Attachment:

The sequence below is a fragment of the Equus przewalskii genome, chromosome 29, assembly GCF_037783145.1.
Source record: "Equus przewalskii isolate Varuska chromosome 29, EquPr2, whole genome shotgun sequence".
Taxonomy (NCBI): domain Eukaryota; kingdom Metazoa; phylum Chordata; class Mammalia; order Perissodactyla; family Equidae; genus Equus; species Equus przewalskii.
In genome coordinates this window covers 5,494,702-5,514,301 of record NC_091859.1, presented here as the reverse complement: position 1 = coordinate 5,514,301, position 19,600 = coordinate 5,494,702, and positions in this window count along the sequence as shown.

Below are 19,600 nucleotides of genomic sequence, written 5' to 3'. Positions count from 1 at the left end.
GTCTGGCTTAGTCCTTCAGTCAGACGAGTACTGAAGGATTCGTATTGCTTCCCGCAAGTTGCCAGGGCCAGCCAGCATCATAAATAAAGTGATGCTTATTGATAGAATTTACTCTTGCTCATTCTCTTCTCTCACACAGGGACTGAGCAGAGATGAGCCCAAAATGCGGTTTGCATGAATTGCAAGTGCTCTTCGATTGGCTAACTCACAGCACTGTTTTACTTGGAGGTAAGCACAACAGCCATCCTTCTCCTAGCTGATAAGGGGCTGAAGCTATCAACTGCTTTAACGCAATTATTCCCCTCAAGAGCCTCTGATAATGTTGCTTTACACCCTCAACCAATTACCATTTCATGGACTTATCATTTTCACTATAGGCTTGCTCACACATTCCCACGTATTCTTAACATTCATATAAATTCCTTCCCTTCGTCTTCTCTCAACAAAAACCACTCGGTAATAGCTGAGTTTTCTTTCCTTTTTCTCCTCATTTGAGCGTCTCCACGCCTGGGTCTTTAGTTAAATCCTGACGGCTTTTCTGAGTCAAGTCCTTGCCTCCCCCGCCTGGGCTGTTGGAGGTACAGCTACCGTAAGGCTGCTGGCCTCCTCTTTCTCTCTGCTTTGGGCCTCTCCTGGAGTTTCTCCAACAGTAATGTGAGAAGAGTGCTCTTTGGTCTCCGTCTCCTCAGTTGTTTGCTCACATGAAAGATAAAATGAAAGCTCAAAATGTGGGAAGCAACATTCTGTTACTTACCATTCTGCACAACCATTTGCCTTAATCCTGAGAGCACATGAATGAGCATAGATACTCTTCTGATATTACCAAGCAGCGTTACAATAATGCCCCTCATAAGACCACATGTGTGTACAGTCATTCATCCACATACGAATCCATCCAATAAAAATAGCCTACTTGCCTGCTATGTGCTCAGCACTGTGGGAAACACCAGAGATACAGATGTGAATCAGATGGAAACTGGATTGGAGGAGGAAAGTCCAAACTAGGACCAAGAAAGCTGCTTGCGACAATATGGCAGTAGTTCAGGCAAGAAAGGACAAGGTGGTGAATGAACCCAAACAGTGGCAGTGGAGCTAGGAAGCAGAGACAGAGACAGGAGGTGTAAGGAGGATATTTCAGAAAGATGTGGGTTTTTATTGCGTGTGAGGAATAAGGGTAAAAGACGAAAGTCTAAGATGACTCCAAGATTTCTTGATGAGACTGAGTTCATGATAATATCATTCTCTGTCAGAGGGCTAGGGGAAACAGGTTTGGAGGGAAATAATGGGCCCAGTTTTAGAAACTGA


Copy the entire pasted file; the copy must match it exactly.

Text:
The sequence below is a fragment of the Equus przewalskii genome, chromosome 29, assembly GCF_037783145.1.
Source record: "Equus przewalskii isolate Varuska chromosome 29, EquPr2, whole genome shotgun sequence".
Taxonomy (NCBI): domain Eukaryota; kingdom Metazoa; phylum Chordata; class Mammalia; order Perissodactyla; family Equidae; genus Equus; species Equus przewalskii.
In genome coordinates this window covers 5,494,702-5,514,301 of record NC_091859.1, presented here as the reverse complement: position 1 = coordinate 5,514,301, position 19,600 = coordinate 5,494,702, and positions in this window count along the sequence as shown.

Below are 19,600 nucleotides of genomic sequence, written 5' to 3'. Positions count from 1 at the left end.
GTCTGGCTTAGTCCTTCAGTCAGACGAGTACTGAAGGATTCGTATTGCTTCCCGCAAGTTGCCAGGGCCAGCCAGCATCATAAATAAAGTGATGCTTATTGATAGAATTTACTCTTGCTCATTCTCTTCTCTCACACAGGGACTGAGCAGAGATGAGCCCAAAATGCGGTTTGCATGAATTGCAAGTGCTCTTCGATTGGCTAACTCACAGCACTGTTTTACTTGGAGGTAAGCACAACAGCCATCCTTCTCCTAGCTGATAAGGGGCTGAAGCTATCAACTGCTTTAACGCAATTATTCCCCTCAAGAGCCTCTGATAATGTTGCTTTACACCCTCAACCAATTACCATTTCATGGACTTATCATTTTCACTATAGGCTTGCTCACACATTCCCACGTATTCTTAACATTCATATAAATTCCTTCCCTTCGTCTTCTCTCAACAAAAACCACTCGGTAATAGCTGAGTTTTCTTTCCTTTTTCTCCTCATTTGAGCGTCTCCACGCCTGGGTCTTTAGTTAAATCCTGACGGCTTTTCTGAGTCAAGTCCTTGCCTCCCCCGCCTGGGCTGTTGGAGGTACAGCTACCGTAAGGCTGCTGGCCTCCTCTTTCTCTCTGCTTTGGGCCTCTCCTGGAGTTTCTCCAACAGTAATGTGAGAAGAGTGCTCTTTGGTCTCCGTCTCCTCAGTTGTTTGCTCACATGAAAGATAAAATGAAAGCTCAAAATGTGGGAAGCAACATTCTGTTACTTACCATTCTGCACAACCATTTGCCTTAATCCTGAGAGCACATGAATGAGCATAGATACTCTTCTGATATTACCAAGCAGCGTTACAATAATGCCCCTCATAAGACCACATGTGTGTACAGTCATTCATCCACATACGAATCCATCCAATAAAAATAGCCTACTTGCCTGCTATGTGCTCAGCACTGTGGGAAACACCAGAGATACAGATGTGAATCAGATGGAAACTGGATTGGAGGAGGAAAGTCCAAACTAGGACCAAGAAAGCTGCTTGCGACAATATGGCAGTAGTTCAGGCAAGAAAGGACAAGGTGGTGAATGAACCCAAACAGTGGCAGTGGAGCTAGGAAGCAGAGACAGAGACAGGAGGTGTAAGGAGGATATTTCAGAAAGATGTGGGTTTTTATTGCGTGTGAGGAATAAGGGTAAAAGACGAAAGTCTAAGATGACTCCAAGATTTCTTGATGAGACTGAGTTCATGATAATATCATTCTCTGTCAGAGGGCTAGGGGAAACAGGTTTGGAGGGAAATAATGGGCCCAGTTTTAGAAACTGA